Crete, a single island run by The Greeks, had seen its share of bloodshed, having been the site of a disaster when British troops defending it were completely subdued by Hitler's Wehrmacht in World War 2. Now, the tables had turned and it was The British that were the attackers. Unlike their German counterparts' strategy of an airborne drop, they had opted for a more simple idea of a naval landing. Early on the morning of the invasion of Eurasian Collectivist held Ukraine and Arstotzka, The British invaded Crete by literally sailing their ships into the harbour unannounced. The British I Corps with its four divisions had begun its first operation under its own banner instead of The ECA's.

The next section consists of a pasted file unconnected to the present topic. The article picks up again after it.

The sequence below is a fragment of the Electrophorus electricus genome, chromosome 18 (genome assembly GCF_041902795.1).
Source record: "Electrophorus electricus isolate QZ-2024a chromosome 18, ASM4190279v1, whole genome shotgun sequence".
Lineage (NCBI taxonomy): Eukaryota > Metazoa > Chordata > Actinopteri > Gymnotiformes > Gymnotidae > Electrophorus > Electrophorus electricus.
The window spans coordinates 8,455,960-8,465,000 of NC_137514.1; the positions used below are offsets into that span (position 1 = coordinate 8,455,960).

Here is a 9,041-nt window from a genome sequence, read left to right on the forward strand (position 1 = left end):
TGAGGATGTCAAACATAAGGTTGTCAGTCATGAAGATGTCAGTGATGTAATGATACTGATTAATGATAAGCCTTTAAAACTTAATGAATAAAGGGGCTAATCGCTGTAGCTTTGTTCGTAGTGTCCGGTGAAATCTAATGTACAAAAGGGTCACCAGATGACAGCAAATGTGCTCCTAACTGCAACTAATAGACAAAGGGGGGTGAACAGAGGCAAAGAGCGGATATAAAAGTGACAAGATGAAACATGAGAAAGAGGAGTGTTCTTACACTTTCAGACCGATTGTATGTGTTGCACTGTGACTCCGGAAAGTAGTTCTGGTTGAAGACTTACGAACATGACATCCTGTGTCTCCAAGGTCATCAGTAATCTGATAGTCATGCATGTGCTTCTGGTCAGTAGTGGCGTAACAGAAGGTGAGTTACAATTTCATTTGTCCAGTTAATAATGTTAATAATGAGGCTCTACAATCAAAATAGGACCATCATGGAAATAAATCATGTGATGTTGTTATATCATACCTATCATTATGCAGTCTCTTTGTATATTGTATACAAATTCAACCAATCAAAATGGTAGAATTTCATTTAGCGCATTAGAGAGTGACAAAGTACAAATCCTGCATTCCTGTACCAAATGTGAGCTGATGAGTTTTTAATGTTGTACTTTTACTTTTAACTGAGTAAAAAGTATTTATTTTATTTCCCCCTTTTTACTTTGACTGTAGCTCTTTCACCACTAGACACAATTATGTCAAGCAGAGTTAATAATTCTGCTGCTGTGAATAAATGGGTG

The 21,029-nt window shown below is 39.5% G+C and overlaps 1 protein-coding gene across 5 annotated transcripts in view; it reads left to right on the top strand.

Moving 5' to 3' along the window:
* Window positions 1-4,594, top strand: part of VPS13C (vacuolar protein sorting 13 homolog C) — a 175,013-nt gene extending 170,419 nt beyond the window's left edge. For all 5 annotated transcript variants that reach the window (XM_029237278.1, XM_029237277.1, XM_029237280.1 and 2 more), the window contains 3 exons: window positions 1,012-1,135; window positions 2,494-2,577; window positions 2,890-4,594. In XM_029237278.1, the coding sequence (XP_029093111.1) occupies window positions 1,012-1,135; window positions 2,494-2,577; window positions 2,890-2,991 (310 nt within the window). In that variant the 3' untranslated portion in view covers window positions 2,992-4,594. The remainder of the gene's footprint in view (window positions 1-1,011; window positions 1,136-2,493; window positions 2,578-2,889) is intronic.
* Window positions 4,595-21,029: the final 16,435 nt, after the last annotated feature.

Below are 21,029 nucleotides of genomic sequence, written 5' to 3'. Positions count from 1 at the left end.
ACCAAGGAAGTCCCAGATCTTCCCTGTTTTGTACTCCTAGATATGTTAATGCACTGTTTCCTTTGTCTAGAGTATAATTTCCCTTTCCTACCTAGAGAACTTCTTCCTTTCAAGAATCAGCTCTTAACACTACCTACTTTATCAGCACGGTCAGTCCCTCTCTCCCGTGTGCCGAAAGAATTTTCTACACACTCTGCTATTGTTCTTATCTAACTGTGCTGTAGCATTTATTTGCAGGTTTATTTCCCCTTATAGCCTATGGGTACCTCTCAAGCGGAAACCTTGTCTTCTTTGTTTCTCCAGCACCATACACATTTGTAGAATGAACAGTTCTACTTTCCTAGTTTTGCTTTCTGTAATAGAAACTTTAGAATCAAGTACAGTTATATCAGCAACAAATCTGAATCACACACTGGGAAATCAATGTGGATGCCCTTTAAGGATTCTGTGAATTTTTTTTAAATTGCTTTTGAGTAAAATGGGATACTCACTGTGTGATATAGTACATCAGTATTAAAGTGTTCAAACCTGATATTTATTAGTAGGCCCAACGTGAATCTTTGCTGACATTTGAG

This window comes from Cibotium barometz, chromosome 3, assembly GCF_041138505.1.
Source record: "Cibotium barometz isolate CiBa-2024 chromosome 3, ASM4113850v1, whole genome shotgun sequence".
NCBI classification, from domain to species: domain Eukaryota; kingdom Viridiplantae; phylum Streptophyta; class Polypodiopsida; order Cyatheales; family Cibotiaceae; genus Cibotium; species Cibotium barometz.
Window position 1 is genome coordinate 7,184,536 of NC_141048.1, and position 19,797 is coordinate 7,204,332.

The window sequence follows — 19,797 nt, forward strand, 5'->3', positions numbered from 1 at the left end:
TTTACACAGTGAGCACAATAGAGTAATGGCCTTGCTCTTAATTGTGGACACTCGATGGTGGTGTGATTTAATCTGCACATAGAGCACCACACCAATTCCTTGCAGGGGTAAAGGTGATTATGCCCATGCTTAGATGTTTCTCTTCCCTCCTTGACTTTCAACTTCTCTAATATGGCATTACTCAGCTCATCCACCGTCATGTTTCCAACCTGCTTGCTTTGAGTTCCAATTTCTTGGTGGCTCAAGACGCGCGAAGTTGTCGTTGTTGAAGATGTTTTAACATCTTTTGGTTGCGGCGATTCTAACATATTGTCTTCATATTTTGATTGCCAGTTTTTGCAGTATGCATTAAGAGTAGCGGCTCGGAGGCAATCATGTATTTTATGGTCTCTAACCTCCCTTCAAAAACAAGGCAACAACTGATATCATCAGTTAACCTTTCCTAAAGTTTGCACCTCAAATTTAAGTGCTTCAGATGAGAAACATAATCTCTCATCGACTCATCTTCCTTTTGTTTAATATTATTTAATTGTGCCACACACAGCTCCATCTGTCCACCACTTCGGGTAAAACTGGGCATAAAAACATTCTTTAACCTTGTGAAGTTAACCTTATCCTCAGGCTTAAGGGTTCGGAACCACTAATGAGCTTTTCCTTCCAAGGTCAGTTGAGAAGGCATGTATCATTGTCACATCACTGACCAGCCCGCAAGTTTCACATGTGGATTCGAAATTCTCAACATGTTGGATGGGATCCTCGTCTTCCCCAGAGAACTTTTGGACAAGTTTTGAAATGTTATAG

As soon as they were moored up, the soldiers on board poured out to secure the docks so that they could swiftly unload their vehicles. It was risky, but the idea that the defence of Crete would be lax or non-existent prevailed in taking this course of action.